Rainfall has been monitored for the whole of the UK since 1860 when George Symons founded the British Rainfall Organization to organize rain operations, and became a member of the Met Office. However, most of the information produced in the pre-digital age, prior to 1960, was not originally translated from original paper stories.

Each of the 65,000 pieces of paper kept at the Met Office National Meteorological Archive reported the amount of rainfall each month for about 10 years and was reviewed in 2019.

The Met Office first returned to the UK in 1862. Thanks to the Rainfall Rescue program, it now has about six times the amount of preliminary surveillance data for the years before 1960. The data has been expanded. 1862 from 19 to more than 700.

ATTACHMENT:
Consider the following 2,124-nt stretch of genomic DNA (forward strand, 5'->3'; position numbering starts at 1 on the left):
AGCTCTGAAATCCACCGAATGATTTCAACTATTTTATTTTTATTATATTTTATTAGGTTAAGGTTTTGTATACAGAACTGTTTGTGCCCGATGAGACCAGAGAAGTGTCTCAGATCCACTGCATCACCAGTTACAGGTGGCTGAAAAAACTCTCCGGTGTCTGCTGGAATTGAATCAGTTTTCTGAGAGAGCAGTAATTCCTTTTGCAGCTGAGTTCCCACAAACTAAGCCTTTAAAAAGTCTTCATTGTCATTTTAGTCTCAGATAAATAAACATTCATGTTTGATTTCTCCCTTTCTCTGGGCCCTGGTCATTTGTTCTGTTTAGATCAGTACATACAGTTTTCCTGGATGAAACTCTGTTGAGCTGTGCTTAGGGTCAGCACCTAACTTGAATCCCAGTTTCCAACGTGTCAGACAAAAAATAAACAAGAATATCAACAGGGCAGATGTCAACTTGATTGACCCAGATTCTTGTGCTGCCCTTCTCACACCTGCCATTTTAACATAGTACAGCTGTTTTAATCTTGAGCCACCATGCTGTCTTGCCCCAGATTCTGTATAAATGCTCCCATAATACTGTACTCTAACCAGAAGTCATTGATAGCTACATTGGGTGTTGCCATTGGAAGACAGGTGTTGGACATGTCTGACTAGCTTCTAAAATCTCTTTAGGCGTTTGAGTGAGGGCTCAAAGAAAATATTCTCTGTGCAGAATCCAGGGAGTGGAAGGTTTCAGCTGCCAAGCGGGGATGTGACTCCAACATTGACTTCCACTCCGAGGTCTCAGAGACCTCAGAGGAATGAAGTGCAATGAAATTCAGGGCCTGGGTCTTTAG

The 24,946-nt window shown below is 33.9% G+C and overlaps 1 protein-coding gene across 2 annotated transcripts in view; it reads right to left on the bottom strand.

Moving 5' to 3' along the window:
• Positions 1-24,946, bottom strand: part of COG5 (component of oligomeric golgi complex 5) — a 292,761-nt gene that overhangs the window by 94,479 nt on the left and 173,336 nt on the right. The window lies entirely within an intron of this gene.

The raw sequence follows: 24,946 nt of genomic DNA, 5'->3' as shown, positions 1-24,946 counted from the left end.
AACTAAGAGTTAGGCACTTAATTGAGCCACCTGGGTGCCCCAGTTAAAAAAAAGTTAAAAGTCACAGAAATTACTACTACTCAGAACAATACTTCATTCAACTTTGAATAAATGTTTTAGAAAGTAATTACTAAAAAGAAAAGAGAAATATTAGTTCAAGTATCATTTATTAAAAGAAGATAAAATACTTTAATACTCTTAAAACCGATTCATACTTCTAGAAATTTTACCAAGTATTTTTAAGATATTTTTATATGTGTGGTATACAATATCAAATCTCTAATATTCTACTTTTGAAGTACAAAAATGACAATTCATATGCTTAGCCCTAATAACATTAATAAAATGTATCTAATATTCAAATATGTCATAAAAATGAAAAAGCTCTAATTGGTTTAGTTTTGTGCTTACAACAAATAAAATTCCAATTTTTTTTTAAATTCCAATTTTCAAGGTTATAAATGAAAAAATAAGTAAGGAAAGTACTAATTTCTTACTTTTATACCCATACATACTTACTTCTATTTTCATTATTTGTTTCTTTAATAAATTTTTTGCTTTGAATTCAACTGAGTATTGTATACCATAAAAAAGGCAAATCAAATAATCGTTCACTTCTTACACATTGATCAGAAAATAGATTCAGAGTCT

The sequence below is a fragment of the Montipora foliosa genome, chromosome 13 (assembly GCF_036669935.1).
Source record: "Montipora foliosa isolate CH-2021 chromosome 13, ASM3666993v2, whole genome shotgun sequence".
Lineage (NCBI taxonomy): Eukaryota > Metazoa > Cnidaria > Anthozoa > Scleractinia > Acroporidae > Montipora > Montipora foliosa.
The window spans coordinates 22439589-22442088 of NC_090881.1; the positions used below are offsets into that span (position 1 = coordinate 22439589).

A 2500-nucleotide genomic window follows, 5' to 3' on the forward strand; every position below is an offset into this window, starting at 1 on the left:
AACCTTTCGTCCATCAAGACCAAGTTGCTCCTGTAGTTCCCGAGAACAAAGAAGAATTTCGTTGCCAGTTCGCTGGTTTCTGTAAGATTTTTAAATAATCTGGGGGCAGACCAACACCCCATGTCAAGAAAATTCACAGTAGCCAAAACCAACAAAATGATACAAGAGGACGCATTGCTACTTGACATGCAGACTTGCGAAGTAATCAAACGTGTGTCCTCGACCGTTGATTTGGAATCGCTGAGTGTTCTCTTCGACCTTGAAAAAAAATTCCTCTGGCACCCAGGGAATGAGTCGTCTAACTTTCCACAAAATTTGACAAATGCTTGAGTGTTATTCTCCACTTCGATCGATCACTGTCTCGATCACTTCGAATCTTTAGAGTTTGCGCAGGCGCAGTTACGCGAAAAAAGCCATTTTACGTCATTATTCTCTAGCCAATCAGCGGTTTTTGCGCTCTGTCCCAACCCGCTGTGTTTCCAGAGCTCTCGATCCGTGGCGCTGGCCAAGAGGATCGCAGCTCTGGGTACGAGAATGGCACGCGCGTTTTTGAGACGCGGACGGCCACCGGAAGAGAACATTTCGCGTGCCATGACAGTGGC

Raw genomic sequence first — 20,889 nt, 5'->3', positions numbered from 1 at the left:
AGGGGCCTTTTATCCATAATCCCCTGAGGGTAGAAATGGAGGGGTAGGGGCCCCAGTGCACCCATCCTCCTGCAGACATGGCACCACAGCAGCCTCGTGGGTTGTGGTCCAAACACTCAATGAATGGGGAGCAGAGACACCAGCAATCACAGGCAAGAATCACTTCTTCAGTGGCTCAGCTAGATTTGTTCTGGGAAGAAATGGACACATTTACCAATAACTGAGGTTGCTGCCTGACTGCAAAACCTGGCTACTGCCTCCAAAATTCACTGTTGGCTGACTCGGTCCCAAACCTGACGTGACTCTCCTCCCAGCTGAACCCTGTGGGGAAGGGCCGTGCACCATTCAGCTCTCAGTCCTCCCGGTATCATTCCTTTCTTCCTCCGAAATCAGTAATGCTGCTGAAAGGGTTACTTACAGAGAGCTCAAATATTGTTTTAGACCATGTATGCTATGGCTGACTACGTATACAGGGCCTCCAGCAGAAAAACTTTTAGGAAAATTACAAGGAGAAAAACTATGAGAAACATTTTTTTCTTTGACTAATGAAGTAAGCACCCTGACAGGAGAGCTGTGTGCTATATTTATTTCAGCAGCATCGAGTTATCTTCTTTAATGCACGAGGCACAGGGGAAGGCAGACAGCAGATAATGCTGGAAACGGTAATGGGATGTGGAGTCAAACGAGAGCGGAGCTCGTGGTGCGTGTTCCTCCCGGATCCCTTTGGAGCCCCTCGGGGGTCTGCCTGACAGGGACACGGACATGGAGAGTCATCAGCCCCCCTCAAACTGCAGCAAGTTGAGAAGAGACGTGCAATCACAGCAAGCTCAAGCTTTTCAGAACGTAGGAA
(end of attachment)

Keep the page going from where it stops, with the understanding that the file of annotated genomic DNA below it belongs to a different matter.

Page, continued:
These detailed stories may help to increase awareness of the effects of climate change on climate change and not on man.

Victorian rain data is preserved in ancient records

The line chart shows a significant increase in the number of rain gauges providing data to the Met Office’s rainforest company before the 1960s thanks to Rainfall Rescue volunteers. Found: Ed Hawkins / University of Reading

Redefining files

After all the data was translated, eight dedicated volunteers helped organize the data into timelines for each location. These eight volunteers were named as authors in a paper published today (Friday, March 25) at Geoscience Data Journal.

About 3.3 million new articles have been edited by the Met Office and added to the numbers that are widely available on its website.

Catherine Ross, Met Office archivist, said: “This project breaks the definition of an archive. The National Weather Service is an issue.